In Columbus, Ohio, this past August, I had a very different experience from the one detailed in a recent HuffPost blog in which Joel Diaz describes the positive experience of witnessing fellow customers and staff at a pizza restaurant come to his defense when an anti-gay customer began harassing him and his friend Ethan for holding hands while waiting in line. I don't want to be a naysayer, but before we use their experience as a barometer of social change, let's consider my not-so-rosy tale of harassment at a fast food joint in the same city. Joel describes his and Ethan's experience as "incredible," and mine was, too -- as in "unbelievable."
Every year, I deejay at a deluxe private event thrown by a large corporation in Columbus. Because they also fly in dozens of other staff from NYC, they always put us all up at the same airport hotel. I stayed an extra night because I'd booked a show at the city's big gay club the night after the party I'd spun for. In my show I use Chicken Mcnuggets as a prop, so I went across the street to McDonald's to order them. I'm a sissy even out of drag, and one guy behind the counter could not stop gagging at my appearance. He was alerting all his coworkers to take a peep at me, and I just said nothing. (When you're effeminate and choose not to hide it, you let a lot of shit roll off your back.) He got the attention of his manager, who turned around, looked at me and rolled her eyes plainly in my view. When the manager then tried to take my order, I'd had enough.
I complained to her that I was a customer there and didn't appreciate being mocked by the staff and explained what I'd just seen this guy do. She played dumb, even though, at this guy's insistence, she had just joined her whole staff in poking fun at me. So I asked for the manager. She said that she was the manager, so I asked her for her name. She refused to give it. By now other customers were looking on, because the discussion had become quite heated, as I was demanding to know whether this was how paying customers were normally treated at this establishment under her watch. Getting nowhere, I left and went back across the street to my hotel. I was so angry and shaken up that I was complaining to a friend on my phone outside the hotel. Then the police pulled up and got out of the car. The McDonald's manager had called the police on me!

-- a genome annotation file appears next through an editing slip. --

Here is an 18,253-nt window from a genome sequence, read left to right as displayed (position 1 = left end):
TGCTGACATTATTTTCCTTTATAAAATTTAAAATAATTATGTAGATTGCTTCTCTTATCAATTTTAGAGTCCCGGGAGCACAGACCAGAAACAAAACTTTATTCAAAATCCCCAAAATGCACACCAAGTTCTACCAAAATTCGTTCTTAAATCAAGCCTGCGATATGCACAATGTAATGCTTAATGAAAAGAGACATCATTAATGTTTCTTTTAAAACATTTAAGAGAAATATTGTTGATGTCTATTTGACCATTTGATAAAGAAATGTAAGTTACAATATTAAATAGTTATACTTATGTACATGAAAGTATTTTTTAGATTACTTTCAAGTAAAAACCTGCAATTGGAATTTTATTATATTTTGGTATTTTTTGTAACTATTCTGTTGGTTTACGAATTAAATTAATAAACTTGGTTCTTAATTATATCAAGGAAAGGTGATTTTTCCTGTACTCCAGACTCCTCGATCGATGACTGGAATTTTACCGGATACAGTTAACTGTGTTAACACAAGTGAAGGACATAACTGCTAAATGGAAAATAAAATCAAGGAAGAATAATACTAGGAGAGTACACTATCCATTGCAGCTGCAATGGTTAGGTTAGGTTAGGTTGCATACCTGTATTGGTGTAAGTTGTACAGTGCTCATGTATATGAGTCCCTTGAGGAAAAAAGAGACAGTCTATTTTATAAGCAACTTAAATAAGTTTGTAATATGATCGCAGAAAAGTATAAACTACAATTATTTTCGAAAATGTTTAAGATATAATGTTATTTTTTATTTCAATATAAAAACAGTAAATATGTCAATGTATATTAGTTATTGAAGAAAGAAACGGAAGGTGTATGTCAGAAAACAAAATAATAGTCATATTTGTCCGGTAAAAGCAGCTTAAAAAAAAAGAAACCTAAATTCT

The cops asked me whether there had been an altercation, and I said no, explaining that voices had been raised but that there had been no threats. They asked me for my ID, and I explained that it was upstairs in my room. So they made me wait outside the hotel while they ran a background check on me as if I were a criminal. I don't have a record, but imagine what would have happened if I did! I mentioned the name of the corporation I was in town working for, and that raised the policemen's eyebrows, because my employers are a very well-known and very respected backbone of Columbus industry. After that, the police seemed to soften up a little toward me, but I was still forced to wait, because, for some reason, they couldn't find me in their system given my name and address. I was already late for work thanks to the encounter at McDonald's and was now forced to wait for these inept cops, who seemed more concerned with a manager who couldn't control her own rude staff than with being fair to someone who is gay.
My visit to Columbus wasn't in the gay-friendly district in which Mikey's Late Night Slice is located, so I was very happy to return to my own gay-friendly bubble of NYC. In truth, that's why many gays move to big cities, to avoid the frequent harassment that is so common nationwide. Let's be real: Joel and Ethan's pizza story is heartwarming precisely because it is an exception to what usually happens. And though people's attitudes toward gays are slowly softening, go a few miles outside a city center and you get much less friendly treatment. I wasn't snuggling with my male friend; I was by myself, trying to get some fast food. I'm aware that if I were hassled every time I went for fast food, I might lose some weight, but imagine what would have happened if I hadn't been working for a prestigious Columbus business titan, if I'd had a police record, if I'd been a little angrier or a little less articulate with the police, or if I were trans, a leather queen in costume, a queer person of color or anything else that these somewhat clueless cops might have found distasteful or suspicious. (They can apparently detain anyone for anything.) I feel like I barely escaped being taken into the police station, which would have forced me to cancel my gig.
Back in New York, a friend who owns a McDonald's franchise gave me contacts so that I could send letters describing my Columbus experience to all the bigwigs at the chain's national headquarters. He advised that, because McDonald's execs despise paper trails, I cc everyone on each of the six letters. He said I'd definitely hear back from that Columbus location's manager, but I never did.
Though I normally choose my battles carefully and am used to letting sneers roll off my back, I'm not accustomed to having the cops called on me when I complain to a manager about being openly mocked by her employees. So while I cheer Joel Diaz's feel-good story, my experience just a few miles up the road from his was far from heartwarming. And imagine all the people whose negative stories are never even told, out of shame. Sadly, I think those experiences are still the norm.